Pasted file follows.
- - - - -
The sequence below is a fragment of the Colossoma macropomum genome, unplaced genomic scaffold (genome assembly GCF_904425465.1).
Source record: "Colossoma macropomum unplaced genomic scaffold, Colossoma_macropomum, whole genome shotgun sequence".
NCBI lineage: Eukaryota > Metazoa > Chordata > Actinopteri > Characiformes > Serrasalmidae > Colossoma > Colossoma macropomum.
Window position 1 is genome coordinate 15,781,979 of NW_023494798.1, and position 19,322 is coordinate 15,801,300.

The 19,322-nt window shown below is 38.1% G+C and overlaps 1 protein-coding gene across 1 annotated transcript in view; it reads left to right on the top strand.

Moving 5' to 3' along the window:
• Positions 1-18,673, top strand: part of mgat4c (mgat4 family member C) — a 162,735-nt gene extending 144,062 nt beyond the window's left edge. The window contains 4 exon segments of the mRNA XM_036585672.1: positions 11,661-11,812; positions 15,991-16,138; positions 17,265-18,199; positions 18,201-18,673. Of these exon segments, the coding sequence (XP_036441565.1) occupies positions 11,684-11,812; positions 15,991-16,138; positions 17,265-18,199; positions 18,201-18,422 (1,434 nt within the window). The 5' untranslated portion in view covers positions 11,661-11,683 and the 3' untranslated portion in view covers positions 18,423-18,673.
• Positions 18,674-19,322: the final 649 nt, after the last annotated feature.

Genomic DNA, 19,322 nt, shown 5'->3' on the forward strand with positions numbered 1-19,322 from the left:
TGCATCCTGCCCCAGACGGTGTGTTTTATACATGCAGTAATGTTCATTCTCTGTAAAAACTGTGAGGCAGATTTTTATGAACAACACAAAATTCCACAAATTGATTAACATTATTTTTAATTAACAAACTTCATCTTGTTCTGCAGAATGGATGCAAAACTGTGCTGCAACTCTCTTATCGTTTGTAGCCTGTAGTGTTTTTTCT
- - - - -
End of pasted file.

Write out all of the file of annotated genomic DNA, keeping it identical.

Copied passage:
The sequence below is a fragment of the Colossoma macropomum genome, unplaced genomic scaffold (genome assembly GCF_904425465.1).
Source record: "Colossoma macropomum unplaced genomic scaffold, Colossoma_macropomum, whole genome shotgun sequence".
NCBI lineage: Eukaryota > Metazoa > Chordata > Actinopteri > Characiformes > Serrasalmidae > Colossoma > Colossoma macropomum.
Window position 1 is genome coordinate 15,781,979 of NW_023494798.1, and position 19,322 is coordinate 15,801,300.

The 19,322-nt window shown below is 38.1% G+C and overlaps 1 protein-coding gene across 1 annotated transcript in view; it reads left to right on the top strand.

Moving 5' to 3' along the window:
• Positions 1-18,673, top strand: part of mgat4c (mgat4 family member C) — a 162,735-nt gene extending 144,062 nt beyond the window's left edge. The window contains 4 exon segments of the mRNA XM_036585672.1: positions 11,661-11,812; positions 15,991-16,138; positions 17,265-18,199; positions 18,201-18,673. Of these exon segments, the coding sequence (XP_036441565.1) occupies positions 11,684-11,812; positions 15,991-16,138; positions 17,265-18,199; positions 18,201-18,422 (1,434 nt within the window). The 5' untranslated portion in view covers positions 11,661-11,683 and the 3' untranslated portion in view covers positions 18,423-18,673.
• Positions 18,674-19,322: the final 649 nt, after the last annotated feature.

Genomic DNA, 19,322 nt, shown 5'->3' on the forward strand with positions numbered 1-19,322 from the left:
TGCATCCTGCCCCAGACGGTGTGTTTTATACATGCAGTAATGTTCATTCTCTGTAAAAACTGTGAGGCAGATTTTTATGAACAACACAAAATTCCACAAATTGATTAACATTATTTTTAATTAACAAACTTCATCTTGTTCTGCAGAATGGATGCAAAACTGTGCTGCAACTCTCTTATCGTTTGTAGCCTGTAGTGTTTTTTCT